LONDON—One of Britain’s richest men has been stabbed to death at his luxurious country estate in a vanishingly rare knife attack that is also reported to have left a woman fighting for her life.
Sir Richard Lexington Sutton, 83, who was listed just above Mick Jagger and George and Amal Clooney in the Sunday Times Rich List, was a member of the British aristocracy imbued with a hereditary title as a baronet.
The hotelier, who owned five-star properties on Park Lane and Piccadilly in Mayfair, was attacked on Wednesday night. Police arrived at the $2 million mansion in Dorset, South-West England to find Sir Richard dead. A woman in her 60s was airlifted to a hospital in Bristol, where she was in a critical condition.
The Dorset Echo reported that the alleged attacker fled the scene in a Range Rover and was tracked by officers as it sped across four counties before it was stopped over 100 miles away in Hammersmith, West London.
It was reported that the 34-year-old suspect was known to Sir Richard, who was worth over $400 million. Once he was apprehended by police in London, the man was taken to a hospital for treatment.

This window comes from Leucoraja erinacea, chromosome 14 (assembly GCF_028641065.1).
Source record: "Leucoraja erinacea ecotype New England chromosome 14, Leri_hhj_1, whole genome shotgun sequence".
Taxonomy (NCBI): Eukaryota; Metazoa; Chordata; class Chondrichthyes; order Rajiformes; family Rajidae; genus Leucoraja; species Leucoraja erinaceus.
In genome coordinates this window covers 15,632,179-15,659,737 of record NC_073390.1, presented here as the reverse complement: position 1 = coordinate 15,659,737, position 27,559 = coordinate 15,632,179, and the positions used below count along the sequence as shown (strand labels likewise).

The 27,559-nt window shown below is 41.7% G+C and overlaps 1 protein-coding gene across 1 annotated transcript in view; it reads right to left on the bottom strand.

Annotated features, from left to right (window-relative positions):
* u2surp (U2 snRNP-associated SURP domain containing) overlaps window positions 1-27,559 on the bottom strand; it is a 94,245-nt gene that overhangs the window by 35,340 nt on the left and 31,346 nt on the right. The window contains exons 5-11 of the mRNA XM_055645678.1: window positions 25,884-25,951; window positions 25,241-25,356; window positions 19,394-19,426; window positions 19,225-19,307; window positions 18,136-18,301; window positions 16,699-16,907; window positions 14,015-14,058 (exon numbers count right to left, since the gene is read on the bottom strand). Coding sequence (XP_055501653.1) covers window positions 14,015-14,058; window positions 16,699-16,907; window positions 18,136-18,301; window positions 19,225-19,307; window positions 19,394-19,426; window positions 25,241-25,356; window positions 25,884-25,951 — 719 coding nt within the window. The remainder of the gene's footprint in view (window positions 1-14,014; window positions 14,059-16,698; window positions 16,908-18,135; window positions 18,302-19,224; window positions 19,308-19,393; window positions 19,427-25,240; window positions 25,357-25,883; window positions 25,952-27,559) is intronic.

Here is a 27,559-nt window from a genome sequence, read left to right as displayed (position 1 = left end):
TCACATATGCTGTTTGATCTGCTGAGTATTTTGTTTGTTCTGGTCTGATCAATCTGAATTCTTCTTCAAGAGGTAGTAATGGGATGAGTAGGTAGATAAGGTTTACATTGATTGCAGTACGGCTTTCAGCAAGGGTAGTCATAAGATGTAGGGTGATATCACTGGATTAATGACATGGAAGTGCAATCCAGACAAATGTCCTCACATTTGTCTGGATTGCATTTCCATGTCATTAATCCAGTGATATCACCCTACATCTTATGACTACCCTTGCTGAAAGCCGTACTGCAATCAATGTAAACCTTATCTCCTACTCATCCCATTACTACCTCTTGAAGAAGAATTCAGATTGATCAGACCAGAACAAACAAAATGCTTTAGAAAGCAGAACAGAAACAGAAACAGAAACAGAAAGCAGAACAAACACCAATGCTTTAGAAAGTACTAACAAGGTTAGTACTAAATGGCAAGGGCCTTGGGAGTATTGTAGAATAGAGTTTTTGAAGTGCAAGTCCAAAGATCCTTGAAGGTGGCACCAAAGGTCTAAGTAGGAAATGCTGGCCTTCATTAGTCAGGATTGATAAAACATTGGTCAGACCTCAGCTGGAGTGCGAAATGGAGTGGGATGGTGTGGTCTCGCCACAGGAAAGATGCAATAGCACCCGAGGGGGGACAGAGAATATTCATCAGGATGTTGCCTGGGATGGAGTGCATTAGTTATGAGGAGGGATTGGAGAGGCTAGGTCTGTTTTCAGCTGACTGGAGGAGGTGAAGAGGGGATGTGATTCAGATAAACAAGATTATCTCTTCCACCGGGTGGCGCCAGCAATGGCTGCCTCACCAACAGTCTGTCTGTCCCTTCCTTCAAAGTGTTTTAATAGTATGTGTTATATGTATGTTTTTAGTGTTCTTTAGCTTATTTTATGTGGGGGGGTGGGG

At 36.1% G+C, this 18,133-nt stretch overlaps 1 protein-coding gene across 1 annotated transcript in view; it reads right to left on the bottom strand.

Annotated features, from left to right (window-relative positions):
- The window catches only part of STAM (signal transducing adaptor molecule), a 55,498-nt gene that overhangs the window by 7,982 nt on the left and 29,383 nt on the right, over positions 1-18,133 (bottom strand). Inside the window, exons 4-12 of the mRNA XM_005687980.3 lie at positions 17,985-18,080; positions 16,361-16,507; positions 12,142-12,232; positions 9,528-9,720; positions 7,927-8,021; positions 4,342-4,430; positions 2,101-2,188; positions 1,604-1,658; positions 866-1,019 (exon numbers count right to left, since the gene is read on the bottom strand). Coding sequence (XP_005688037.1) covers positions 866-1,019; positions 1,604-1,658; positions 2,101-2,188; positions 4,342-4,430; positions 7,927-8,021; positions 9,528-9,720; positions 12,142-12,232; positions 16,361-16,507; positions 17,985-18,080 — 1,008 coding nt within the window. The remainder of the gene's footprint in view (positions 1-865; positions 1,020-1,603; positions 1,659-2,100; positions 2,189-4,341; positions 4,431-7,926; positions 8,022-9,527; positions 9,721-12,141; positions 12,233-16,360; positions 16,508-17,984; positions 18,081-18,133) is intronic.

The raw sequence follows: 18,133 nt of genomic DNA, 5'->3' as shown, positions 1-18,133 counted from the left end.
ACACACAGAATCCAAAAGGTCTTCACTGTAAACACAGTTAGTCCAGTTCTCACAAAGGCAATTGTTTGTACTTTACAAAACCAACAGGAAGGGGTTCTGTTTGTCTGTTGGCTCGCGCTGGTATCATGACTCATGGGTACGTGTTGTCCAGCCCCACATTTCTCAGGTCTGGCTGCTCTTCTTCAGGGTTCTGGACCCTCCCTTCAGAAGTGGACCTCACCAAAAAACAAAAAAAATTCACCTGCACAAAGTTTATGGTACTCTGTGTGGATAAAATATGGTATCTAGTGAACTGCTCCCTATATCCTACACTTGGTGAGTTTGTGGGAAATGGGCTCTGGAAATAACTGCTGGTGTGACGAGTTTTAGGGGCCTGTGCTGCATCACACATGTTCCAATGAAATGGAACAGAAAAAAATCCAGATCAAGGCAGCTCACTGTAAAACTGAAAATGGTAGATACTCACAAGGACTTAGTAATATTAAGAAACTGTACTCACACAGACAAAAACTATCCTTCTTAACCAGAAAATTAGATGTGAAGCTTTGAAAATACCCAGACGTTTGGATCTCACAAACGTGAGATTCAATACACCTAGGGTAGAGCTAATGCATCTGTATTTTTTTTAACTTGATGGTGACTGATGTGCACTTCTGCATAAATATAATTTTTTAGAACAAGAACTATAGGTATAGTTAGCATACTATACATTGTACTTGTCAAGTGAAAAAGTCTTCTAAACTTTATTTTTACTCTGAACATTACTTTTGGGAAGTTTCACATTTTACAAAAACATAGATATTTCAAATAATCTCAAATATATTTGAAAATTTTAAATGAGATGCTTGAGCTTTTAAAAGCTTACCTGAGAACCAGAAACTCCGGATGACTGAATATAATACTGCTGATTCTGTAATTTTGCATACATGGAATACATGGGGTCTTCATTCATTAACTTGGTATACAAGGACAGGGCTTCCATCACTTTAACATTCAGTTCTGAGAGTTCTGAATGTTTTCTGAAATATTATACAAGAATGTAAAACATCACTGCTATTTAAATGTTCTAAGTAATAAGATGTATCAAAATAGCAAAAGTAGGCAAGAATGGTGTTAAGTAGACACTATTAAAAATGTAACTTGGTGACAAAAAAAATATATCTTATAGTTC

Sir Richard’s property company released a statement confirming that the country gent had passed away. “We are deeply saddened and devastated by the sudden death of Sir Richard Sutton,” it read. “Sir Richard was a caring, generous and warm family man, who genuinely regarded those who worked for him as part of his extended family.”
The violent demise of a member of Britain’s landed gentry has stunned neighbors among the walled gardens and stone-built houses of Higher Langham, which is no more than a hamlet nestled among the green fields of Northern Dorset.
A local Conservative Party lawmaker told the local press that he had known the landowner well. “He was a charming man, he had a very good sense of humour, he was politically astute and genial. If you wanted to conjure up a picture of a country gentleman then that was him,” said Simon Hoare. “This is not the sort of thing you expect to see happening in North Dorset nor the sort of thing we are used to seeing here.”